The Addams Family

Jun 28 2014 | By More

✭✭✭✭✩  Addams fine show

King’s Theatre Friday 27 – Saturday 28 June

They’re creepy and they’re kooky, mysterious and spooky, and they’re altogether on stage at the King’s Theatre.

The Addams Family in the Graveyard. Photo ©  Andrew Gowland

The Addams Family in the Graveyard. Photo © Andrew Gowland

For three performances only, MGA Academy students brought the Addams Family to life – or perhaps death – in the Scottish premiere of the award-wining Broadway musical.

As we rejoin the TV and film favourites, torturing tween Wednesday is now a young woman in love with Lucas, a student she’s met while wandering Central Park.

Sounds normal enough, but at the time, weird Wednesday was hunting with her crossbow. Now she’s invited Lucas’ parents – regular folk from Ohio – for dinner to meet her family. And if the parents get along, they’ll announce their engagement.

Cue a quiver of complications: Wednesday tells dad Gomez of the plan, forcing him to keep a secret from wife Morticia for the first time; Morticia immediately realises Gomez is keeping something from her and hates it; little brother Pugsley fears he’ll miss out on torture sessions if Wednesday leaves, so steals a magic potion from his witchy Grandma; Lucas’ dad, Mal, thinks the Addams a bunch of crazy Spaniards, while mum Alice is a little off herself, speaking in rhyme much of the time.

Even before the show officially starts, the audience knows this is something different, as a bunch of glamorous ghouls – Elvis, Marilyn, Jack Sparrow and more – mingle. They settle into the auditorium boxes and become the show’s chorus, supporting, and occasionally interacting with, the main cast.

“a thoroughly modern monstress…”

And their first job is to snap their fingers, as the Sixties TV show theme segues into opening number When You’re an Addams, a big, bold song and dance routine for the entire onstage company. MGA’s students ace it, dazzling with their splendid singing and precision dancing.

And that’s how it is for the whole production, with number after number showcasing the talents of the cast, but always serving the story. And no one tries to scene steal – the ensemble members support one another superbly. Musical director Simon Hanson’s band provides perfect accompaniment, including a few tiny, witty additions that enhance the original score.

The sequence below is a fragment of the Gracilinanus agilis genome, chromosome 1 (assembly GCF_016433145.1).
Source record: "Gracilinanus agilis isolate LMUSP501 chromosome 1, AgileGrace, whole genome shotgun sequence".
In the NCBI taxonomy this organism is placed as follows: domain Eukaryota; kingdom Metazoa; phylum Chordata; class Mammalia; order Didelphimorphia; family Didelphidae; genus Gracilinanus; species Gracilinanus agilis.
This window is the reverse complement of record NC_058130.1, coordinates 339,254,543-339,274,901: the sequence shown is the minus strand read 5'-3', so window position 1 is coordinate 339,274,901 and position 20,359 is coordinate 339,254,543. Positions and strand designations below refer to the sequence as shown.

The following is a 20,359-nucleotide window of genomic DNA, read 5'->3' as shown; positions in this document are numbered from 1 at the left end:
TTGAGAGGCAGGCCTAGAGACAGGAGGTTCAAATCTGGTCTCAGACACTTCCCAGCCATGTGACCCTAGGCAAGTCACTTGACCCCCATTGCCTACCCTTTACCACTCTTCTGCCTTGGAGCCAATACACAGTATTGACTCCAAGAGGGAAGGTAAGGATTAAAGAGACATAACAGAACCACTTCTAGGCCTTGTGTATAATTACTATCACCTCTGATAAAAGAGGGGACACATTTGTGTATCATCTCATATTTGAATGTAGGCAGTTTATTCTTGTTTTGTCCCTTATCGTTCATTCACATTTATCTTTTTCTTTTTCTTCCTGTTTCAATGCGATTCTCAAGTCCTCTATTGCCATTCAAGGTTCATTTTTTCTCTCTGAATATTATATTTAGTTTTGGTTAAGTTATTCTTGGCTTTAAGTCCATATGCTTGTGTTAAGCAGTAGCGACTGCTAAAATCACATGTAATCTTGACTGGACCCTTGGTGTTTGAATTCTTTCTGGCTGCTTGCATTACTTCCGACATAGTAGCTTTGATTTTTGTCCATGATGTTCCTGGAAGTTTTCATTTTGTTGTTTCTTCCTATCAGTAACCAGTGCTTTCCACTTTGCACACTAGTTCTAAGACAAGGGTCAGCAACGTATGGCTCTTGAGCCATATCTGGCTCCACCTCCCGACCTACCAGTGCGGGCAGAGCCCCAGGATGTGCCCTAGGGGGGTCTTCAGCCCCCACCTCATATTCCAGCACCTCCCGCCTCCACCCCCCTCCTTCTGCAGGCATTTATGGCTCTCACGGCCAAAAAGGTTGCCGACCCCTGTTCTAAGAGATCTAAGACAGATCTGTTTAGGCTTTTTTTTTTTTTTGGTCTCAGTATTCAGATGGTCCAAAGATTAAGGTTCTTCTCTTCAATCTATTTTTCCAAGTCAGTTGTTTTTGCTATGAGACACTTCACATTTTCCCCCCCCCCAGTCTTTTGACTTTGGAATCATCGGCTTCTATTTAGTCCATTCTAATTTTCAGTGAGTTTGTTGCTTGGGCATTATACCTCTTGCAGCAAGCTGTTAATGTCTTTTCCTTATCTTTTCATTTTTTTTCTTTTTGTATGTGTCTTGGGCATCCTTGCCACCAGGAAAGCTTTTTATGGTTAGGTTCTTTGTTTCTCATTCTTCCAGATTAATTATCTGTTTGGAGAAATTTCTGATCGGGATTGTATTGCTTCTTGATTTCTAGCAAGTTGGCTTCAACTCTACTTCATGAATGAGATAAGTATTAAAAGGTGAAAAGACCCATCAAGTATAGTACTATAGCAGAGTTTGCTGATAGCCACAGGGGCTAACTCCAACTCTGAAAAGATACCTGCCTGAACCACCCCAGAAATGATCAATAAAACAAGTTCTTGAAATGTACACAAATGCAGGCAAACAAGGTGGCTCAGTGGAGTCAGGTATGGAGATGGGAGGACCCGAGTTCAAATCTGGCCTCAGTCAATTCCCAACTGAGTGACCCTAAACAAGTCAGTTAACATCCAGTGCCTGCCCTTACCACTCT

In order to give as many students a chance to perform as possible, some roles were dual-cast, meaning the Saturday Addamses weren’t necessarily the Friday Addamses.

Such as Wednesday, played on Friday by Rebecca Gilhooley as a thoroughly modern monstress who loves her fearsomely funny family, but knows there’s a whole world outside the Addams’ gloomy mansion that she just might like too. Gilhooley is the perfect Goth next door, big voiced with a nice line in comedy and the acting chops to convey Wednesday’s conflicted emotions.

She’s matched by, well, everyone – there wasn’t a mediocre turn in the show, from George Fanzio’s tango-mad Gomez to Abigail Stenhouse’s sexy, formidable Morticia via Kieran Wynne’s gruff, exceedingly tall Lurch. Amy-Beth Littlejohn’s unpredictable Grandma is a delight, a mad old crone with a nice line in wisdom; A McColl’s Pugsley is the perfect outcast, a nasty brat who nevertheless evokes sympathy. And as lightbulb-loving Uncle Fester, whose romantic heart is the fulcrum on which the show turns, Peter Vint is suitably electric.

Thomas Doherty, Alex Booth and Rhona Hay are similarly perfectly cast as supposed normals Lucas, Mal and Alice, holding their own against the more obviously eye-catching Addamses.


The Beineke Family. Photo © Andrew Gowland

You may not know Andrew Lippa’s songs going in, but by the end of the show you’ll be singing the likes of Crazier Than You, One Normal Night, Happy Sad and Full Disclosure, numbers which are funny where funny is needed, poignant if that’s what’s required and endlessly catchy.

In between the production numbers, Marshall Brickman and Rick Elice flesh out Charles Addams’ amusingly one-note characters in a story of love and death that drips with great gags. Director Andrew Gowland wrangles his massive cast with panache, using the full extent of the King’s playing space to recreate the Addams’ spooky world of creatures and crypts.

Murray Grant’s choreography is sharply economic, there’s plenty going on but never so much that movement becomes migraine. Vocal coach Marcella Macdonald is obviously – sorry, audibly – fantastic at her job, CJ Hill’s costumes are a treat for the eyes, while Gordon Pyper’s moody sets enable a pacy production.

The whole team deserves massive credit for a job brilliantly done, and I only wish I’d seen the show again to compare cast members. Having attended several MGA productions, I’m pretty sure The Addams Family Take Two would be differently played, but equally good.

While the current cast will go on to great things, MGA should keep this production in its repertoire to dust off in future years for a longer run. Then again, given we’re talking the Addams Family, adding more dust might make it even better.

Running Time 2hrs 40mins (including interval )
King’s Theatre, 2 Leven Street, Edunburgh EH3 9LQ
Friday 27 – Saturday 28 June 2014
Run ended


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